I had an interesting discussion with a friend a few months back who was talking to me about their process of recovery and healing. The conversation moved at some point to me and my path. I discussed depression, recovery, mindfulness, and my own journey back to whole health. At one point, this lovely person said,
“Well, why are you still taking meds? If you just healed your trauma you wouldn’t need meds. They’re like a tranquilizer that keeps you from feeling your actual feelings.”
I almost said, “Bless your heart.”
My Experience of Depression
No two depressions or people with depression are alike. That said, there are a number of “features of depression” that are quite common among most sufferers. And there are a number of misconceptions among well-meaning, “non-experienced,” people that look a bit like the conversation above. Here’s something I know about depression: unless you’ve suffered from depression, your ability to diagnose it or suggest remedies or healing are unwelcome. And they come across as ignorant. My friend wasn’t ignorant. But they did not have the slightest clue about depression.
Features of Depression
- Lack of energy
- Flu-like exhaustion
- Catastrophic ideation about the near future
- Sleeping as much as possible
And all of us have experienced these “features” of depression. Here’s the difference. When I’m heading down my death spiral into depression, there is not a single remedy that can stop my crash. I can begin my anti-depressant regime as soon as I notice the symptoms. I can take all the precautionary actions: eat well, sleep well, no alcohol, no substances, sunlight, and exercise. And still, the slide into black death continues.
When a person is depressed their bodies can fool them into thinking they have the flu. We can believe that sleeping is the best thing for us. We can stop taking or returning phone calls because we don’t want to be seen when we’re stuck in our own veil of darkness. We want to isolate. And it’s the worst thing we can do. Being alone and being depressed at the same time… Well, this can be the setup for a tragic attempt to end the pain through ending our lives. If you’ve been there, please let me know you are getting the help and support you need.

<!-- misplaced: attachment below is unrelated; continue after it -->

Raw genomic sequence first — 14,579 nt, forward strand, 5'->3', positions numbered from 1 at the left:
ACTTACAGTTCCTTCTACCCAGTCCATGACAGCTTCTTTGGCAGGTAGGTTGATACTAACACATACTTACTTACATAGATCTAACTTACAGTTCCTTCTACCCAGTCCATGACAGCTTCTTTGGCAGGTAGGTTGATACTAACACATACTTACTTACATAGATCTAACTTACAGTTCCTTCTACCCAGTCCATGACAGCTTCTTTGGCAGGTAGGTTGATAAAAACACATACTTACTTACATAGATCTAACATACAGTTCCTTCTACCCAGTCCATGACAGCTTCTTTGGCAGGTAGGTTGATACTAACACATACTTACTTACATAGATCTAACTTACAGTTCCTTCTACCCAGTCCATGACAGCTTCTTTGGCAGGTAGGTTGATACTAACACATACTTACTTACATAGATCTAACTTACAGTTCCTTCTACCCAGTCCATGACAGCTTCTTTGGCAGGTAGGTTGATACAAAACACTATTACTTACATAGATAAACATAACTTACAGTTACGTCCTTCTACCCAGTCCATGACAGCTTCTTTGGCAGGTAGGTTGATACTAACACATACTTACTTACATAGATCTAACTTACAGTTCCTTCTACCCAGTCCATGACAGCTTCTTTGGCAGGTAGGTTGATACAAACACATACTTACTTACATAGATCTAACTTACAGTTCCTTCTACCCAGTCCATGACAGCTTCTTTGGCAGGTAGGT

We Need To Stay Engaged
Isolation is my killer. In the past, when suffering from a deep and extended depression, I was making gestures towards suicide. I didn’t really want to do it. I didn’t really think I was going to follow through on my acting out. But I did hike up to the lookout point and contemplate my leap. I couldn’t do it. I’m afraid of heights. But I wanted to check it out.
When I’m hunkered down in my isolation phase, I know there are a few things I can do to help myself. I can go to al-anon meetings and make myself get out of the house. (In-person meetings also offer hugs at the end.) I can call a friend who’s in my circle of support. I can say yes to events I’d really rather not attend. I can make myself connect with others. I can prevent my dark mood from isolating me into my dark room in my dark house. Darkness and isolation is where bad things happen.
What my friend didn’t understand about depression. It may be related to trauma or unresolved issues in our past. It may have a chemical aspect to it that only responds to a chemical solution. (Meds) The anti-depressants don’t numb anything. Numbness is part of depression. Anti-depressants help lift me out of my numbness. They help give me the energy to get out of bed and take a shower. They can keep me from collapsing through the floorboards of the basement into hell. Anti-depressants don’t prevent my depressions, but they can soften them a little. And my decision to remain on them when I’m well is one that I have experimented with for years.
The Dawn of My Depression Diagnosis
I’ve had clinical variations of depression since I was a freshman in high school. At 15-years-old I shipped off to Exeter New Hampshire to attend one of the best high schools in the country. It was a brilliant ploy of my mom’s to get me out of reach of my raging alcoholic father. It was an escape for me, from the heaviness of weekly visits or phone calls, that often turned bitter. But it was also a complete freefall from everything I knew.